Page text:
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Competing forces of withdrawal and disease avoidance in the risk networks of people who inject drugs.

Abstract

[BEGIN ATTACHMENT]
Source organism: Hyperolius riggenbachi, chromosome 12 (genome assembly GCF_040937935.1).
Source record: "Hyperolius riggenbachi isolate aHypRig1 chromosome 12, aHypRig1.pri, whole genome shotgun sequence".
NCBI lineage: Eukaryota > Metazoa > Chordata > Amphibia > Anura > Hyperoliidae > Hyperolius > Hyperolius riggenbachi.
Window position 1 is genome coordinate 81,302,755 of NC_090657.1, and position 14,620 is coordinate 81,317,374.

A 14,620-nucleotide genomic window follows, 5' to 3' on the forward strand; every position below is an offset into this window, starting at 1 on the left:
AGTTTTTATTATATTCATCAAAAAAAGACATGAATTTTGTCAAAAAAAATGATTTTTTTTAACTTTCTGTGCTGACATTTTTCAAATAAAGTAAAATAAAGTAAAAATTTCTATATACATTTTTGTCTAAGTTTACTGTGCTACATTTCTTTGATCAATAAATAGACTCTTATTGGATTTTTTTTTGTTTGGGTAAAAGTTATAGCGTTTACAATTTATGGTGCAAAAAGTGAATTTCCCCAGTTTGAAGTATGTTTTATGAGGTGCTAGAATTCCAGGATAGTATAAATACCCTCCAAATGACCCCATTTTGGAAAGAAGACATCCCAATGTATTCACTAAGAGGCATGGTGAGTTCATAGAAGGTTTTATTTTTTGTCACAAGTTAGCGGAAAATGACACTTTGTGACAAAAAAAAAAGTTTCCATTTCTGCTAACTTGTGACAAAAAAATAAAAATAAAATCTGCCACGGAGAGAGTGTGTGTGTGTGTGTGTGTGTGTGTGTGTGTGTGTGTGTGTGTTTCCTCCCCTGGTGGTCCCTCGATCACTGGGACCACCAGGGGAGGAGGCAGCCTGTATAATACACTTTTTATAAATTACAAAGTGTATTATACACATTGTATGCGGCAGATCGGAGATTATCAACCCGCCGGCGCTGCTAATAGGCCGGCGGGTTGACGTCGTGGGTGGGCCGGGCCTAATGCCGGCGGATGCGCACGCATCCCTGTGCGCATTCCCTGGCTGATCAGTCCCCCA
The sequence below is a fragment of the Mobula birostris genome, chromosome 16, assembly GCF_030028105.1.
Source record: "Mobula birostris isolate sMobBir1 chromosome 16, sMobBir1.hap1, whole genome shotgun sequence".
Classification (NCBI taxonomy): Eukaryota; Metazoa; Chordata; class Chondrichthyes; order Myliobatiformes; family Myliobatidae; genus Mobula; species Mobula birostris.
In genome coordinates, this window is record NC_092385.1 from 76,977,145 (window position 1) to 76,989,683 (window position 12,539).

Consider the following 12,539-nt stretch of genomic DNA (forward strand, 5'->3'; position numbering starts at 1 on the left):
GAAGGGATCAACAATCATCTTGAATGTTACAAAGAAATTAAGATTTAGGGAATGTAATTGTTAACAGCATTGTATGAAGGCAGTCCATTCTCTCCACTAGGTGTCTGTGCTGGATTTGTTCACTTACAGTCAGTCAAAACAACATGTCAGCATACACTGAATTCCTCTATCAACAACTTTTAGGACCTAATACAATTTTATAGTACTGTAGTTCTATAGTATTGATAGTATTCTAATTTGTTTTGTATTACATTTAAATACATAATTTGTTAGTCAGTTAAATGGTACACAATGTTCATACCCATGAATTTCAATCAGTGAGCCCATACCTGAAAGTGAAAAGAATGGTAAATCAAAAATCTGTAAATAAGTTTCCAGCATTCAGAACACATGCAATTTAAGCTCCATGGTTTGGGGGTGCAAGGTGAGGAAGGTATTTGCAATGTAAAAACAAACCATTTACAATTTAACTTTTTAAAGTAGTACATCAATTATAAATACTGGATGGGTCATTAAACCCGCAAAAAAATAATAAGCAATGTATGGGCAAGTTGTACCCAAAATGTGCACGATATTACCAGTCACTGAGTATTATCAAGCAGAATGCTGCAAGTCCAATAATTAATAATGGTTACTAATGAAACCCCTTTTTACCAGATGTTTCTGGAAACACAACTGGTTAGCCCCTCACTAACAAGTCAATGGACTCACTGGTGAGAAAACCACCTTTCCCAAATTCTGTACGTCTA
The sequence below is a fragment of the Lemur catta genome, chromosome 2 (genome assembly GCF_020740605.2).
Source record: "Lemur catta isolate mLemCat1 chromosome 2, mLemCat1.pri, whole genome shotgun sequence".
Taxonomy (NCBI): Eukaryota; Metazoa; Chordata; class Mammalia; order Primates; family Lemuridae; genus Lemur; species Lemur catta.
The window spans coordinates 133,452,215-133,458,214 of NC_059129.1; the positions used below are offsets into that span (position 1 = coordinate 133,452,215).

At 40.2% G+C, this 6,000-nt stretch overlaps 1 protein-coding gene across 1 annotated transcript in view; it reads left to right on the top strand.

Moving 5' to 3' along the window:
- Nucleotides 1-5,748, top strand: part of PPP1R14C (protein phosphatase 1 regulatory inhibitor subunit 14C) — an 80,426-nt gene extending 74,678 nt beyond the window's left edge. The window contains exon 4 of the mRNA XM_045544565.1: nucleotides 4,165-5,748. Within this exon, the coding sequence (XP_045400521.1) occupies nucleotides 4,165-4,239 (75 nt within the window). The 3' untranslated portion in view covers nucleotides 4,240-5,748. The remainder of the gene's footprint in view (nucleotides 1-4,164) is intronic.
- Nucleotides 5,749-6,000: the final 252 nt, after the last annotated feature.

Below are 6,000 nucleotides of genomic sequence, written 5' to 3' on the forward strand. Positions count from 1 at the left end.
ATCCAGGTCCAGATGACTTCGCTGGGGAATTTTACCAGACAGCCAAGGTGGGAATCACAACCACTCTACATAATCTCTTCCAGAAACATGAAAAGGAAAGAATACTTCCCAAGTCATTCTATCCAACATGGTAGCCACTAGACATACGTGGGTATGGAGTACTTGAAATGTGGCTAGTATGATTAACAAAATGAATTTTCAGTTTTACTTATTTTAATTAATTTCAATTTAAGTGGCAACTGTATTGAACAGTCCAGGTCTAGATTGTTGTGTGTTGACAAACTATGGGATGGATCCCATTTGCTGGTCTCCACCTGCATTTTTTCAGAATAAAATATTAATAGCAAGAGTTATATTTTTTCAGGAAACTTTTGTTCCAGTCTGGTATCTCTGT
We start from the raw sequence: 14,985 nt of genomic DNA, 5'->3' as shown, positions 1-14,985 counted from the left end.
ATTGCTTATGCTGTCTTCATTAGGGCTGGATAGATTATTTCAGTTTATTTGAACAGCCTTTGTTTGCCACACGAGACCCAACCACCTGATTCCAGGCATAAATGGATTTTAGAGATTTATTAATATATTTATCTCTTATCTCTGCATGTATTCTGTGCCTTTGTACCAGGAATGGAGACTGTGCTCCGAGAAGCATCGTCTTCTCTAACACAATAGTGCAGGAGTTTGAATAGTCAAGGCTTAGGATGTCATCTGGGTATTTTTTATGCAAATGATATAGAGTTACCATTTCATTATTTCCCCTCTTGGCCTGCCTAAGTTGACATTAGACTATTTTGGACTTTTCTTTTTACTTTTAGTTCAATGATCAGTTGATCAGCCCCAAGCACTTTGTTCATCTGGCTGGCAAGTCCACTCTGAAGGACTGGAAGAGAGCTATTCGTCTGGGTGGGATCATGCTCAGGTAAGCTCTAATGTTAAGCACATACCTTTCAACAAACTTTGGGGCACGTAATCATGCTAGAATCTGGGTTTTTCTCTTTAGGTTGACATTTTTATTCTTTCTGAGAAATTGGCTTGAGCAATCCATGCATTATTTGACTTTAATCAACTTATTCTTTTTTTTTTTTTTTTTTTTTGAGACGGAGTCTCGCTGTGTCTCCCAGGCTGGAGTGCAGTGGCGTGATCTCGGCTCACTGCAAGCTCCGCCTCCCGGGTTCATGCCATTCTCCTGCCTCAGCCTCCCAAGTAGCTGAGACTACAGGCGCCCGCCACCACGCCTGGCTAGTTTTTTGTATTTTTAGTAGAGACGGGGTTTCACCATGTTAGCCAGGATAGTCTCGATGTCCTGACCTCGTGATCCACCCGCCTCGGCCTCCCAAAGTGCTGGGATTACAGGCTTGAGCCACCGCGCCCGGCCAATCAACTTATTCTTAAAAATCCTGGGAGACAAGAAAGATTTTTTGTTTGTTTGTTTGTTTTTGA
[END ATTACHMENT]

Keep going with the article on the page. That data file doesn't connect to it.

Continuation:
We analyze a network of needle-sharing ties among 117 people who inject drugs (PWID) in rural Puerto Rico, using exponential random graph modeling to examine whether network members engage in partner restriction to lower their risk of contracting HIV or hepatitis C (HCV), or in informed altruism to prevent others from contracting these infections. Although sharing of used syringes is a significant risk factor for transmission of these diseases among PWID, we find limited evidence for partner restriction or informed altruism in the network of reported needle-sharing ties. We find however that sharing of needles is strongly reciprocal, and individuals with higher injection frequency are more likely to have injected with a used needle. Drawing on our ethnographic work, we discuss how the network structures we observe may relate to a decision-making rationale focused on avoiding withdrawal sickness, which leads to risk-taking behaviors in this poor, rural context where economic considerations often lead PWID to cooperate in the acquisition and use of drugs.

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